UX teams must use data. They must use data to identify a problem, to help them to find a solution, and finally, to help quantify and tweak their efforts.
Not so long ago I received a heads up about an A/B test a UX team wanted to run for a new page they had designed. My first reaction was “great, they don’t want to just roll out a new page, they want to make sure it has the desired outcome.”
So what was the desired outcome? By digging a bit deeper into this planned test, I discovered that...erm, there wasn’t one. The ”KPIs” had been plucked out of thin air and they were not relevant to the page in question. For example, one of the success metrics for the test was bounce rate. But this page is rarely an entry page, so why are we redesigning a page to reduce bounce rate? That surely makes the assumption that there was a high bounce rate to begin with, which in-turn prompted this redesign? No, this was not the case - clearly, no one had looked at any data to gather insights.
It occurred to me that the team had no idea why they had created this new page and had no clear objectives for the redesign. They were trying to solve a problem that didn’t exist...or did it?
The page in question, is the top of a funnel. By digging into the web analytics data, I discovered that actually the drop off rate from the top of the funnel to the bottom, was fairly significant. Ok, so now we have a problem to solve. And what a great place to start - at the top. By chipping away at each step of the funnel we can help drive overall conversion rate. So the clear KPI here has got to be step 1 to step 2 conversion rate. But this isn’t why this new page was created. So why were certain decisions taken on the layout and design of the page?
This might seem like fairly obvious stuff to some of us working in the world of digital, but I think it is really easy for areas of the business to lose sight of why they are creating something, especially when it involves jumping into a web analytics tool they are not necessarily familiar with, and trying to make sense of the data.
That’s why a smart web analytics implementation and dedicated analytics resource is so important, and why it needs to be utilised from across the business, especially by teams responsible for designing new pages.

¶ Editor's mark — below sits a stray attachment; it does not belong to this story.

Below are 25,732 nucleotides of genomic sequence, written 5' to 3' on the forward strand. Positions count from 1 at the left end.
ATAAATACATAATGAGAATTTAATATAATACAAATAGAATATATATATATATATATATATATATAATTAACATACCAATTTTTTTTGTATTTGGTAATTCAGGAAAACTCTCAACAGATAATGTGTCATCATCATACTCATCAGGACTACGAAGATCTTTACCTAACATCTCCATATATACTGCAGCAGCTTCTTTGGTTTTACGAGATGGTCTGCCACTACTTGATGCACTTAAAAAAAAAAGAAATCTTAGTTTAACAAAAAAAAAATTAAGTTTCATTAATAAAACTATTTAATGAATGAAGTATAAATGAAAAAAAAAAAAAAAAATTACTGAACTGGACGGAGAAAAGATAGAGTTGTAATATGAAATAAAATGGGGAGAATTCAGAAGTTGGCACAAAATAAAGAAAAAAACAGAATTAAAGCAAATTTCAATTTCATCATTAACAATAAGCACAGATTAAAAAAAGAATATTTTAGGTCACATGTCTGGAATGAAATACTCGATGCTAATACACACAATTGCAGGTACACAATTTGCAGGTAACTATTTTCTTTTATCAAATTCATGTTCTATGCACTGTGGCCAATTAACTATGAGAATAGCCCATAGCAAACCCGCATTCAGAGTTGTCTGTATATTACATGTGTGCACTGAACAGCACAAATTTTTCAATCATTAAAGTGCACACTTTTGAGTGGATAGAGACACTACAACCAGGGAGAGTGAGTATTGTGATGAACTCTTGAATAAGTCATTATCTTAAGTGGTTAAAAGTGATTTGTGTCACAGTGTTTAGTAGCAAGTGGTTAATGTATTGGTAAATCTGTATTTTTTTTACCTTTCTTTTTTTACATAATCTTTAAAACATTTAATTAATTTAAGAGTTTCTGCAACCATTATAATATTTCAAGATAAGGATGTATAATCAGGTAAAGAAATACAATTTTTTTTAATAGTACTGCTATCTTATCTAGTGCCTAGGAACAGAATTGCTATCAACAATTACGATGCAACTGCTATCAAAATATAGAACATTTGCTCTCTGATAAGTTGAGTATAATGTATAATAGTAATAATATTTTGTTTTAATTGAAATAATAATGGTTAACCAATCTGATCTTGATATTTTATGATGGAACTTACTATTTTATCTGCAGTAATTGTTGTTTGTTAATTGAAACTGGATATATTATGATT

I should clarify, that there is nothing wrong with testing a new design just because your team feels a particular page needs a refresh. Infact, I would actively encourage this. However, it is important to know why you are changing/updating certain elements of the page. If you launch a test where you have changed multiple elements on a page, and you see positive results from the new version, how do you know which changes have driven this uplift? It’s a great headline to share with the business: “We tested this new shiny page and we saw an increase of 12% in sign ins”. High fives all round... BUT how do you know which element of the new design drove this uplift? Was it the new title/the new CTA on the button/the larger fields…? These are all valuable questions you could and should have answers to...
Why does it matter?
To get the most out of your testing program, it is useful to view it as another analytics tool. Your web analytics data gives you insight into what your users are doing on your site, and from this you can make assumptions about why they are behaving in a certain way. You then test these assumptions (otherwise known as a hypothesis), to find answers.
So if your team wishes to refresh a page; break down the various elements of the page you want to redesign and test them individually. Slowly you can begin to gather valuable insights that will feed into your redesign as well as future changes. The alternative solution is to run a multivariate test, where you test multiple elements at the same time, but I’m not going to cover that here.
I’m always slightly conscious that the idea of data feeding into design can be a sensitive topic amongst some teams. Some design and UX folks may feel that it hinders their creative arm. In fact, I believe the exact opposite is true - in the world of digital, data and design compliment one another, and actually helps everyone to do their job. When fully embraced, design and data can produce truly rewarding results for everyone.
- Know why you are redesigning a page - what problem are you trying to solve?
- Have data to back up your new design
- Test whatever you want to test, but know what you are testing and why
- For gathering insights, break the elements of the page down into bite size pieces
- Make assumptions with a sound hypothesis
- Treat your testing program like any other analytics tool. Use it in conjunction with your web analytics, to find answers to important questions. Optimizely, Maxymiser and Adobe Target are effectively all web analytics tools